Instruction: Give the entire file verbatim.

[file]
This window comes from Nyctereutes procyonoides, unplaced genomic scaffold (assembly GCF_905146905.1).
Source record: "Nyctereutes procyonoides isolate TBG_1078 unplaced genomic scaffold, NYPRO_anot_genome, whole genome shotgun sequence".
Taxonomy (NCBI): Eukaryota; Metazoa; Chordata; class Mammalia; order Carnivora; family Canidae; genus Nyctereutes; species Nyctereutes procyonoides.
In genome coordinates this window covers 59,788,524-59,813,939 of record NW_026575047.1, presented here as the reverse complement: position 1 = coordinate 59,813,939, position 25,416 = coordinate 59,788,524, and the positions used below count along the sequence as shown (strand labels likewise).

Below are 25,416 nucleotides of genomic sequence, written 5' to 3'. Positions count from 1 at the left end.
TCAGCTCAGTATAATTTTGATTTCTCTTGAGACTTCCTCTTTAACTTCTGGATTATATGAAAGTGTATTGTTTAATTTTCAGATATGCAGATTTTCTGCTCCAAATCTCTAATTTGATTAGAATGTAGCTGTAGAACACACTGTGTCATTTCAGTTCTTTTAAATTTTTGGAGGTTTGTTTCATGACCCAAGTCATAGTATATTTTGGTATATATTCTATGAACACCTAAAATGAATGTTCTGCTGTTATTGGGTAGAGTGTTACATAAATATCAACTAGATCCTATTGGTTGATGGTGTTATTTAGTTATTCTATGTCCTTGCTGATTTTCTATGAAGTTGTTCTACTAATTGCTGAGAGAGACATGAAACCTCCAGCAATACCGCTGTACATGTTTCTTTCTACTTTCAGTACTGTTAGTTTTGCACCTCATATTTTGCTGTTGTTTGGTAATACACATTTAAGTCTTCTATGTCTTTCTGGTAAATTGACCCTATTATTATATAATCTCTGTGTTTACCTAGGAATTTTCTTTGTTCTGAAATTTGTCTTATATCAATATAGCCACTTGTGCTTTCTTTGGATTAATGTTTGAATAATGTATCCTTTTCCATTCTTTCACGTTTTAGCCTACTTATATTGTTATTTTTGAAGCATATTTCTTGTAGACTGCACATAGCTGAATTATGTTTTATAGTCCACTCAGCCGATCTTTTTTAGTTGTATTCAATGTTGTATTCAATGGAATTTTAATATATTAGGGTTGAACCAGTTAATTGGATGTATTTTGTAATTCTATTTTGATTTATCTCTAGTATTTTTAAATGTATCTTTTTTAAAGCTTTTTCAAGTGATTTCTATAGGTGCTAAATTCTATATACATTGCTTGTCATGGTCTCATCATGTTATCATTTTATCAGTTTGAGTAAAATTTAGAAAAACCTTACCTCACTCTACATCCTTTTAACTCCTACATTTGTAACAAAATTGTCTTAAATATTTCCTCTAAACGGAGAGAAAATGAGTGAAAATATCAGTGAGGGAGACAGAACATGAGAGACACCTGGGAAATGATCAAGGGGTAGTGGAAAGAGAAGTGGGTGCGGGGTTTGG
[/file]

This window comes from Nyctereutes procyonoides, unplaced genomic scaffold (assembly GCF_905146905.1).
Source record: "Nyctereutes procyonoides isolate TBG_1078 unplaced genomic scaffold, NYPRO_anot_genome, whole genome shotgun sequence".
Taxonomy (NCBI): Eukaryota; Metazoa; Chordata; class Mammalia; order Carnivora; family Canidae; genus Nyctereutes; species Nyctereutes procyonoides.
In genome coordinates this window covers 59,788,524-59,813,939 of record NW_026575047.1, presented here as the reverse complement: position 1 = coordinate 59,813,939, position 25,416 = coordinate 59,788,524, and the positions used below count along the sequence as shown (strand labels likewise).

Below are 25,416 nucleotides of genomic sequence, written 5' to 3'. Positions count from 1 at the left end.
TCAGCTCAGTATAATTTTGATTTCTCTTGAGACTTCCTCTTTAACTTCTGGATTATATGAAAGTGTATTGTTTAATTTTCAGATATGCAGATTTTCTGCTCCAAATCTCTAATTTGATTAGAATGTAGCTGTAGAACACACTGTGTCATTTCAGTTCTTTTAAATTTTTGGAGGTTTGTTTCATGACCCAAGTCATAGTATATTTTGGTATATATTCTATGAACACCTAAAATGAATGTTCTGCTGTTATTGGGTAGAGTGTTACATAAATATCAACTAGATCCTATTGGTTGATGGTGTTATTTAGTTATTCTATGTCCTTGCTGATTTTCTATGAAGTTGTTCTACTAATTGCTGAGAGAGACATGAAACCTCCAGCAATACCGCTGTACATGTTTCTTTCTACTTTCAGTACTGTTAGTTTTGCACCTCATATTTTGCTGTTGTTTGGTAATACACATTTAAGTCTTCTATGTCTTTCTGGTAAATTGACCCTATTATTATATAATCTCTGTGTTTACCTAGGAATTTTCTTTGTTCTGAAATTTGTCTTATATCAATATAGCCACTTGTGCTTTCTTTGGATTAATGTTTGAATAATGTATCCTTTTCCATTCTTTCACGTTTTAGCCTACTTATATTGTTATTTTTGAAGCATATTTCTTGTAGACTGCACATAGCTGAATTATGTTTTATAGTCCACTCAGCCGATCTTTTTTAGTTGTATTCAATGTTGTATTCAATGGAATTTTAATATATTAGGGTTGAACCAGTTAATTGGATGTATTTTGTAATTCTATTTTGATTTATCTCTAGTATTTTTAAATGTATCTTTTTTAAAGCTTTTTCAAGTGATTTCTATAGGTGCTAAATTCTATATACATTGCTTGTCATGGTCTCATCATGTTATCATTTTATCAGTTTGAGTAAAATTTAGAAAAACCTTACCTCACTCTACATCCTTTTAACTCCTACATTTGTAACAAAATTGTCTTAAATATTTCCTCTAAACGGAGAGAAAATGAGTGAAAATATCAGTGAGGGAGACAGAACATGAGAGACACCTGGGAAATGATCAAGGGGTAGTGGAAAGAGAAGTGGGTGCGGGGTTTGG